no. I think that you have to have some kind of interest in neuroscience. It's not just a book of stories. There is significant detail into the inner workings of the brain and the expermentation behind the studies.
The most interesting aspect were the interactions with the patients. The least interesting was the detail around the brain science and the diatribes about interactions with such-and-such famous colleague who had similar stories...etc.
The narration seemed to drone on at times. Maybe someone with more inflection.
Although the stories were unique and interesting, I found this audiobook tedious. On many occasions I was left thinking, "Get to the point already." I would have been a little happier with it had he gone a more scientific route when sharing the stories.
Interesting, eye-opening, slightly scary and pointless. I kept waiting for some solution to people’s problems or a unifying theme for his clinical portraits, but there is none. At best this is a fascinating window into how very wrong the human brain can go and sometimes still function well in other areas and even excel in some. At worst it’s a useless collection of clinical essays meant to communicate to his peers how wise, insightful and caring the author is. I’m not sure, but I do hope nothing like this ever happens to me although if it does I think I’d much rather be one of those who has lost part of herself, but never realizes it.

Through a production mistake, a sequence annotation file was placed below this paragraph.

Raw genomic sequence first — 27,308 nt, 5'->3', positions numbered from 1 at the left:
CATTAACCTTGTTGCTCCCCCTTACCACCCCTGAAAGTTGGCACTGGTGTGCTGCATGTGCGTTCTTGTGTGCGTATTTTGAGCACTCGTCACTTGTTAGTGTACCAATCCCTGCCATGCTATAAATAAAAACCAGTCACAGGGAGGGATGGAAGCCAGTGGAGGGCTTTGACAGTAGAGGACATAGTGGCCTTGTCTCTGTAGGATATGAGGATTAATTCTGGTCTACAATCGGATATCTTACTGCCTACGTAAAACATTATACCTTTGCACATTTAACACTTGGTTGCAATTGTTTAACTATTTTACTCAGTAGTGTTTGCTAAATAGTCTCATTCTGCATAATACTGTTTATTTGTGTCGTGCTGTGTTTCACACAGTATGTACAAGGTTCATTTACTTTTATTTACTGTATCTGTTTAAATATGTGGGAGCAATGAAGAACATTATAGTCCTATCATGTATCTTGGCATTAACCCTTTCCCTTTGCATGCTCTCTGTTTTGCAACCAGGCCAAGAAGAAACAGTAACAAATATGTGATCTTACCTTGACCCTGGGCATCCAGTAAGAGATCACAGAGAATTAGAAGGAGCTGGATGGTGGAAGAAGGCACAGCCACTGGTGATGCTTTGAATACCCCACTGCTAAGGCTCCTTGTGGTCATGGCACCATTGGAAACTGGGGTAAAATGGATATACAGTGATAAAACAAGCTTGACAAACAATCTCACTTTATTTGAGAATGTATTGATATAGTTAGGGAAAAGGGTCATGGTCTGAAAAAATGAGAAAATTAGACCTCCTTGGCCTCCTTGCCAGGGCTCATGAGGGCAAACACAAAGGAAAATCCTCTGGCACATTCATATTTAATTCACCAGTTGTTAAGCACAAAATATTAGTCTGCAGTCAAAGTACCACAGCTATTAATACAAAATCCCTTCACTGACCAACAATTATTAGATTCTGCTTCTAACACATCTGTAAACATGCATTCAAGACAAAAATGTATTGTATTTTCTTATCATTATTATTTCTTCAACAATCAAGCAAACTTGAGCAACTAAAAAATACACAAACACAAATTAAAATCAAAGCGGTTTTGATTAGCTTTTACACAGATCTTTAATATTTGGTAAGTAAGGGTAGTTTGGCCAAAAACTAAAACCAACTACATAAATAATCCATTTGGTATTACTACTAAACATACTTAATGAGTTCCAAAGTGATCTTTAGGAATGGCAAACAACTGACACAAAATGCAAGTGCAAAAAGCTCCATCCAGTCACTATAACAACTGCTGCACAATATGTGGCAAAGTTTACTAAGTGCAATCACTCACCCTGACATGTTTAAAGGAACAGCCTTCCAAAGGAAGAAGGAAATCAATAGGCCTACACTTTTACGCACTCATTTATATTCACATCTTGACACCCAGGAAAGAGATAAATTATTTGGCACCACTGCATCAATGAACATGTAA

No, I did not realise this was a medical study
No, not my genre
I purchased this title mistakenly thinking it was a comedy
I commute about an hour each way to work and listen to audio books enroute. Sometimes I don't want to get out of my car because I'm at a really good place!